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I hesitate to put this here, mainly because of the price. The Stanley Kubrick Archives was released last month. I'd love to own this, but the $200 price tag is way out of reach.

Has anyone seen or purchased this? And if you were a buyer of the first printing, what portion of 2001 did you get...

"First print-run buyers get a 12-frame filmstrip from the 70-millimeter print of 2001, the Kubrickian equivalent of precious bodily fluids."

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Peter wrote: And there is a definite truth to this assumption. Watching The Wind Will Carry Us at Flickerings this year, I was struck by how the opening sequence comprised a series of relatively static landscape shots ... and how, in contrast to the stillness of the visual compositions, my eyes were kept very busy darting this way and that, trying to keep up with the subtitles of the dialogue of the people inside the truck that drove across all those shots. Suffice to say that a dubbed version of this film might have offered an experience closer to what the director intended.

Here is an article from Bright Lights that argues that subtitles, that is "reading" the film, almost forces us to miss nuances that are presented visually.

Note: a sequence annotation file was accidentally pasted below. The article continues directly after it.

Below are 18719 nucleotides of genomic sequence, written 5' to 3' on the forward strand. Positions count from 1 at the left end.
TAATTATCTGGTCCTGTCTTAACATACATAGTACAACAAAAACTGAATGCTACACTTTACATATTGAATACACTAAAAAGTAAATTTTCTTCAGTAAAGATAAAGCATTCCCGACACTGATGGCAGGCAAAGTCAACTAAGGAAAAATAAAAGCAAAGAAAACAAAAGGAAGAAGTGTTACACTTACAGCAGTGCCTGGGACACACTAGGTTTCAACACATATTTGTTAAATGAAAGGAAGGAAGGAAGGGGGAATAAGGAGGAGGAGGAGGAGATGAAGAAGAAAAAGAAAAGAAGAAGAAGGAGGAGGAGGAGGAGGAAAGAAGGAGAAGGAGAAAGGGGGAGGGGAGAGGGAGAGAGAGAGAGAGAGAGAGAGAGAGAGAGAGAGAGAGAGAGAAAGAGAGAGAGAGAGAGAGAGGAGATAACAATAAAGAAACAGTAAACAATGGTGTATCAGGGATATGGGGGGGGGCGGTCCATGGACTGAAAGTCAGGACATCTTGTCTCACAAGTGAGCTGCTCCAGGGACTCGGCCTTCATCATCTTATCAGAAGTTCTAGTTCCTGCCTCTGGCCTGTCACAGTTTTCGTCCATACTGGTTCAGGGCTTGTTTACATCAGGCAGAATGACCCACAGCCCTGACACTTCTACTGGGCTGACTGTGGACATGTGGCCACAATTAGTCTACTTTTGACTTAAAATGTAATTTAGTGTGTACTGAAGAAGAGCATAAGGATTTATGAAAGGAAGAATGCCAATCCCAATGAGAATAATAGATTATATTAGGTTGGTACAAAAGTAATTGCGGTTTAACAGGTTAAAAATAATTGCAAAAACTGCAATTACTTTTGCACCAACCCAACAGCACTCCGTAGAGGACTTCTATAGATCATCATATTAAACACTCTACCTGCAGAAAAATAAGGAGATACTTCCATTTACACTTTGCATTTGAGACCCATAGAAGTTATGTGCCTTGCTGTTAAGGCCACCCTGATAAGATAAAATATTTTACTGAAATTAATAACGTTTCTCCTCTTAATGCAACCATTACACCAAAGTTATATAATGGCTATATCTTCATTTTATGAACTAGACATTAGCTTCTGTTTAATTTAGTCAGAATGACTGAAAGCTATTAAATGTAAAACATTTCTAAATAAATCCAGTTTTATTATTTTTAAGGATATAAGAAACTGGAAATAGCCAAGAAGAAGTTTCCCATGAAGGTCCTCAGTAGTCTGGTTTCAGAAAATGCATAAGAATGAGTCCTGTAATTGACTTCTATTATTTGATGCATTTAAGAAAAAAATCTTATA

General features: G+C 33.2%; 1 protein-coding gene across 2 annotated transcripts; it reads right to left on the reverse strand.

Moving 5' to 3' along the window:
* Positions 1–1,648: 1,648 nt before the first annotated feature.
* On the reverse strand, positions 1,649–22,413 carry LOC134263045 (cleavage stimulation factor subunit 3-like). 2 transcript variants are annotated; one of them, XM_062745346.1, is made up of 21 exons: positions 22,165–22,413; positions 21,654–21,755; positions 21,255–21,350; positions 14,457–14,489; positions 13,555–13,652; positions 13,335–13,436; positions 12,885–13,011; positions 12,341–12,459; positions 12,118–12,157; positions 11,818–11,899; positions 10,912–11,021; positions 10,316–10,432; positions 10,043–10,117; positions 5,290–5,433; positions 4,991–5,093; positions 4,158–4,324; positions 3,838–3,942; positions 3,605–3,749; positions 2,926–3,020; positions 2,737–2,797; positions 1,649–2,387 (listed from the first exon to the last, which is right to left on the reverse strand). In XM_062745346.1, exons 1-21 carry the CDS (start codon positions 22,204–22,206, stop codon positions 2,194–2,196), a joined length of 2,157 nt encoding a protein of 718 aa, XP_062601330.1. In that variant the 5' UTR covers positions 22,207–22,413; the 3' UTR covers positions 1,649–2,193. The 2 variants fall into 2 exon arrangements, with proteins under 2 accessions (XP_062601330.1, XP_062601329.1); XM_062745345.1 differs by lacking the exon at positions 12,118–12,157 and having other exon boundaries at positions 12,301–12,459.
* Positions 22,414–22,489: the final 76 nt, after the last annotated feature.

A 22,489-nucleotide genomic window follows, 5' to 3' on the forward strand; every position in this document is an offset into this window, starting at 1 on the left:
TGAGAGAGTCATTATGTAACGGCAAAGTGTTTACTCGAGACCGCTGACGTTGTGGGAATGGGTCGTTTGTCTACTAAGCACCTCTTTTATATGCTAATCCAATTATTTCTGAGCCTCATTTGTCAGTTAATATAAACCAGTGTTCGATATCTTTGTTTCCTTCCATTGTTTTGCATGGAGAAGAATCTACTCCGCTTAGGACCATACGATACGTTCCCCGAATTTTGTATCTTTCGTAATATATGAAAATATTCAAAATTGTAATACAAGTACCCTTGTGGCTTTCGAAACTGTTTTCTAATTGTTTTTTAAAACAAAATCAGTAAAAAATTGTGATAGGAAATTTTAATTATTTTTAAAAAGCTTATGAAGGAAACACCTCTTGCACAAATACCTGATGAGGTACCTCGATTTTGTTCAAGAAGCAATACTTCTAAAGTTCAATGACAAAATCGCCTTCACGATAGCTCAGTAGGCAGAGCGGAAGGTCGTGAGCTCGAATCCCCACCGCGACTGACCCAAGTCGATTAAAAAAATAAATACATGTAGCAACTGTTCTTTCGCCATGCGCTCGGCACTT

But that's just the tip of the iceberg. Subtitles, after all, are an interpretation -- they tend to dictate a specific story -- whereas native speakers are alive to all kinds of ambiguities in the spoken text. Well worth reading.

http://www.brightlightsfilm.com/48/subtitles.htm

The only creative solution to this problem thus far, it seems, is "benshi style narration" -- a live accompanist who tells you the story in your language, as you go along. Thus, the narrator could give you a different version of the story every time.

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Guest thom_jurek

The Imaginary Signifier: Psychoanalysis and the Cinema by Christian Metz

(the blueprint for narratology)

Stephen King's Danse Macabre

(while it is not strictly a film book, his populist criticism of the horror film genre and some of his big faves coming up, is simply outstanding IMHO)

The Films oF Nicholas Ray: Poet of Nightffall by Geoff Andrews

Nicholas Ray: An American Life- Bernard Eisenschitz

Andrey Tarkovsky: Sculpting in Time : Reflections on the Cinema -- by Andrey Tarkovsky, Kitty Hunter-Blair (Translator)

Time Within Time: Diaries 1970-1986 -- by Andrey Tarkovsky, Kitty Hunter-Blair

The Shape of Rage: The Films of David Cronenberg

A Third Face : My Tale of Writing, Fighting, and Filmmaking -- by SAMUEL FULLER

Piers Handling (Other Contributors)

Wim Wenders: On Film: Essays and Conversations -- by Wenders Wim, Michael Hofmann (Translator);